And in no particular order, because it would change tomorrow:
Mars Hotel
American Beauty
Workingman's Dead
Skull & Roses
Wake of the Flood
Anthem of the Sun
Blues for Allah- they go to the brink of being a progressive jazz band, but it seems they decided against it

Of the myriad From The Vault and Dick's Picks and other later-on releases of live shows, may I heartily recommend the first one ("One From The Vault").  It was their first time back playing after an extended break (which they never did), debuting songs which would appear later on Blues for Allah.  It was a small venue, typical for that era (1975) and was an FM live broadcast at the time, so everyone had a bootleg for many years before they released the CD.

Finally, a must for any collection is Old & In The Way, maybe the best bluegrass album ever recorded, teaming up Garcia and his folkie buddies with Vassar Clements.  Great version of the Stones' Wild Horses.

OK I'm done.
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Jules Gray
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« Reply #314 on: August 04, 2010, 09:22:49 PM »


They set up their instrument amps exactly like they had done on stage during that tour and piped through all their individual parts, and then sang over that.  


I'm confused by this part - if they were recording vocals, why did they set up their amps?  And what does "piped through their individual parts" mean?  They re-recorded the instruments too?  Like I sai, I'm confused!   Huh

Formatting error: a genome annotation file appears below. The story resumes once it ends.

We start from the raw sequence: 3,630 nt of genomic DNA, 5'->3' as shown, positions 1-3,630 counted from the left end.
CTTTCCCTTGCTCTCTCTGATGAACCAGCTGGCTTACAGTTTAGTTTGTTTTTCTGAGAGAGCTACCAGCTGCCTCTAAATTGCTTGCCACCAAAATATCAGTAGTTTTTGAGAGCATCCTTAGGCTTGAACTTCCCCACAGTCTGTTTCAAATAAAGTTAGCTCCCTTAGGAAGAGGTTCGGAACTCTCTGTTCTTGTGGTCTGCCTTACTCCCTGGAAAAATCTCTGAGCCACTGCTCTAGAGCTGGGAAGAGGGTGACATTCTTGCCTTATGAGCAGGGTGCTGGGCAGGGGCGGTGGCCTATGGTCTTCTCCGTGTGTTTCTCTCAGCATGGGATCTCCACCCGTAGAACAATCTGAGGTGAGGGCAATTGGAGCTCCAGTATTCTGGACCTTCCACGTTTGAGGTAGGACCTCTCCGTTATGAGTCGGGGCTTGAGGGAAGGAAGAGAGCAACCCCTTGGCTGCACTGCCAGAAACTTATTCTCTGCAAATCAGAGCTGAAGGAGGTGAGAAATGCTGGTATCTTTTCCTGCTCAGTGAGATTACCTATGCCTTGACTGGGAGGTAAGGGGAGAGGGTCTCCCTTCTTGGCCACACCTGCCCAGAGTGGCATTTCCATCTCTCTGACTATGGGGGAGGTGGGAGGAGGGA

Jules
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« Reply #315 on: August 04, 2010, 11:00:50 PM »

As I understand it, the live recordings were done on a multi-track system.  Then in the studio each individual instrument track was played through its appropriate amplifier, without the vocals being played back.  They then sang the new vocals, with their vocal mikes picking up the ambient sounds of the amps in the same way that they would in a live setting, and these new vocal tracks replaced the original ones.  No headphones, no isolation, etc., just the ability to make things sound as if it was all done at once.  The main thing is that the instrumental tracks were indeed live, picking the cream, without considering how good or bad the original vocals may have been, of the versions of the songs played on that tour.  There were bootlegs back then of the original recordings (I presume they're still out there in download-land), and it's almost funny to hear the exact same notes being played, but with the usual iffy live vocals.  They never play the a song the same way twice, so it was pretty easy to notice.  There are places on the album where you can hear the difference - where no new vocals were done.

I think that they just wanted to get the same feel as singing live, as opposed to the rather sterile nature of the normal type of overdubbing.